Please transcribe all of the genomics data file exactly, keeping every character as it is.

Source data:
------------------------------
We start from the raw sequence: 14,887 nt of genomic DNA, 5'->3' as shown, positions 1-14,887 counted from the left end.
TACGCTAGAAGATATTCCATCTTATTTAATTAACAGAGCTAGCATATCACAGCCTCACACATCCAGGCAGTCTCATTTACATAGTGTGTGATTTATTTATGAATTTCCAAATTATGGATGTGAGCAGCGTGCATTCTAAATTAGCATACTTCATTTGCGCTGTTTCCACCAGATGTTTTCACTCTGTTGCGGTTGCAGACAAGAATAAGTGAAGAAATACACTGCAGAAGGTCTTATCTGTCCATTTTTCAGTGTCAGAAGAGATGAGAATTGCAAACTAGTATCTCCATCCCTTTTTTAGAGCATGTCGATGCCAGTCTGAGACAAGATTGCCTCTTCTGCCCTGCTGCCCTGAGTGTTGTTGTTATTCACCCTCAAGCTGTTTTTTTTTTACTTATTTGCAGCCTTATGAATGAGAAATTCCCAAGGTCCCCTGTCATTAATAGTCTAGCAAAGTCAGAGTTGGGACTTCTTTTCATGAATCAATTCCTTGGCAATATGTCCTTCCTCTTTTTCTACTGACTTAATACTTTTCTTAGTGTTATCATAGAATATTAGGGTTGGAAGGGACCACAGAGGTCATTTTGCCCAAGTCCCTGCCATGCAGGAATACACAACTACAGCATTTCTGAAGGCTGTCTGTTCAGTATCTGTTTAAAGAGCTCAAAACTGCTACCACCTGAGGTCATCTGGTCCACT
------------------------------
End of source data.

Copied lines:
We start from the raw sequence: 14,887 nt of genomic DNA, 5'->3' as shown, positions 1-14,887 counted from the left end.
TACGCTAGAAGATATTCCATCTTATTTAATTAACAGAGCTAGCATATCACAGCCTCACACATCCAGGCAGTCTCATTTACATAGTGTGTGATTTATTTATGAATTTCCAAATTATGGATGTGAGCAGCGTGCATTCTAAATTAGCATACTTCATTTGCGCTGTTTCCACCAGATGTTTTCACTCTGTTGCGGTTGCAGACAAGAATAAGTGAAGAAATACACTGCAGAAGGTCTTATCTGTCCATTTTTCAGTGTCAGAAGAGATGAGAATTGCAAACTAGTATCTCCATCCCTTTTTTAGAGCATGTCGATGCCAGTCTGAGACAAGATTGCCTCTTCTGCCCTGCTGCCCTGAGTGTTGTTGTTATTCACCCTCAAGCTGTTTTTTTTTTACTTATTTGCAGCCTTATGAATGAGAAATTCCCAAGGTCCCCTGTCATTAATAGTCTAGCAAAGTCAGAGTTGGGACTTCTTTTCATGAATCAATTCCTTGGCAATATGTCCTTCCTCTTTTTCTACTGACTTAATACTTTTCTTAGTGTTATCATAGAATATTAGGGTTGGAAGGGACCACAGAGGTCATTTTGCCCAAGTCCCTGCCATGCAGGAATACACAACTACAGCATTTCTGAAGGCTGTCTGTTCAGTATCTGTTTAAAGAGCTCAAAACTGCTACCACCTGAGGTCATCTGGTCCACT